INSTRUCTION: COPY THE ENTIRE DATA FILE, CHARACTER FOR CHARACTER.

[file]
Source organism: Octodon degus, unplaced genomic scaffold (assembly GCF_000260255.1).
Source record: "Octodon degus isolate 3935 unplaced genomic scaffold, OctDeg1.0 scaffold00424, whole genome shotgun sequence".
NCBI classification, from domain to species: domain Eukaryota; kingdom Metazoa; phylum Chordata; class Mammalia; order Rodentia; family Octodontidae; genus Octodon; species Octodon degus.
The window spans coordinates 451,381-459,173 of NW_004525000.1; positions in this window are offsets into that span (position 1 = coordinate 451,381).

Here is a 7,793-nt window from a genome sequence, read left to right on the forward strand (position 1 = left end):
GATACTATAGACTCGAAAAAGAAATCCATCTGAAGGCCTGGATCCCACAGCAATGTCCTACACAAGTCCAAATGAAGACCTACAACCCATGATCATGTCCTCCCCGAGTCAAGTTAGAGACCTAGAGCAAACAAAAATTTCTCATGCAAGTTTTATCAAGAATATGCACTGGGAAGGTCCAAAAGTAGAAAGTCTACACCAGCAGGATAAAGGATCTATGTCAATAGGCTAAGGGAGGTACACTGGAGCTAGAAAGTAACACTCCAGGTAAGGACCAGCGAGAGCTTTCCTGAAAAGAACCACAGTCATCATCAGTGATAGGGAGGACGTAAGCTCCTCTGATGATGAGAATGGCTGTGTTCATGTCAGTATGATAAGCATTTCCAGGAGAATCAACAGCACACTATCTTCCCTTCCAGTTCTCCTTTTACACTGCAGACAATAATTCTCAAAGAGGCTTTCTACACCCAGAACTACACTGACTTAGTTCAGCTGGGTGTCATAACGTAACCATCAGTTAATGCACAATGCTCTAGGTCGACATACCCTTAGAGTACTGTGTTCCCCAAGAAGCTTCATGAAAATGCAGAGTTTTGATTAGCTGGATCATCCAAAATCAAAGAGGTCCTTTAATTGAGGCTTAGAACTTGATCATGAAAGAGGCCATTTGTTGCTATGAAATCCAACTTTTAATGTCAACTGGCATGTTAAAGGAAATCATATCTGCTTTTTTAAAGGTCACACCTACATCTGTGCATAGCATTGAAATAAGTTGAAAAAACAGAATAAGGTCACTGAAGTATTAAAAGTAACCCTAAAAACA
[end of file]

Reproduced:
Source organism: Octodon degus, unplaced genomic scaffold (assembly GCF_000260255.1).
Source record: "Octodon degus isolate 3935 unplaced genomic scaffold, OctDeg1.0 scaffold00424, whole genome shotgun sequence".
NCBI classification, from domain to species: domain Eukaryota; kingdom Metazoa; phylum Chordata; class Mammalia; order Rodentia; family Octodontidae; genus Octodon; species Octodon degus.
The window spans coordinates 451,381-459,173 of NW_004525000.1; positions in this window are offsets into that span (position 1 = coordinate 451,381).

Here is a 7,793-nt window from a genome sequence, read left to right on the forward strand (position 1 = left end):
GATACTATAGACTCGAAAAAGAAATCCATCTGAAGGCCTGGATCCCACAGCAATGTCCTACACAAGTCCAAATGAAGACCTACAACCCATGATCATGTCCTCCCCGAGTCAAGTTAGAGACCTAGAGCAAACAAAAATTTCTCATGCAAGTTTTATCAAGAATATGCACTGGGAAGGTCCAAAAGTAGAAAGTCTACACCAGCAGGATAAAGGATCTATGTCAATAGGCTAAGGGAGGTACACTGGAGCTAGAAAGTAACACTCCAGGTAAGGACCAGCGAGAGCTTTCCTGAAAAGAACCACAGTCATCATCAGTGATAGGGAGGACGTAAGCTCCTCTGATGATGAGAATGGCTGTGTTCATGTCAGTATGATAAGCATTTCCAGGAGAATCAACAGCACACTATCTTCCCTTCCAGTTCTCCTTTTACACTGCAGACAATAATTCTCAAAGAGGCTTTCTACACCCAGAACTACACTGACTTAGTTCAGCTGGGTGTCATAACGTAACCATCAGTTAATGCACAATGCTCTAGGTCGACATACCCTTAGAGTACTGTGTTCCCCAAGAAGCTTCATGAAAATGCAGAGTTTTGATTAGCTGGATCATCCAAAATCAAAGAGGTCCTTTAATTGAGGCTTAGAACTTGATCATGAAAGAGGCCATTTGTTGCTATGAAATCCAACTTTTAATGTCAACTGGCATGTTAAAGGAAATCATATCTGCTTTTTTAAAGGTCACACCTACATCTGTGCATAGCATTGAAATAAGTTGAAAAAACAGAATAAGGTCACTGAAGTATTAAAAGTAACCCTAAAAACA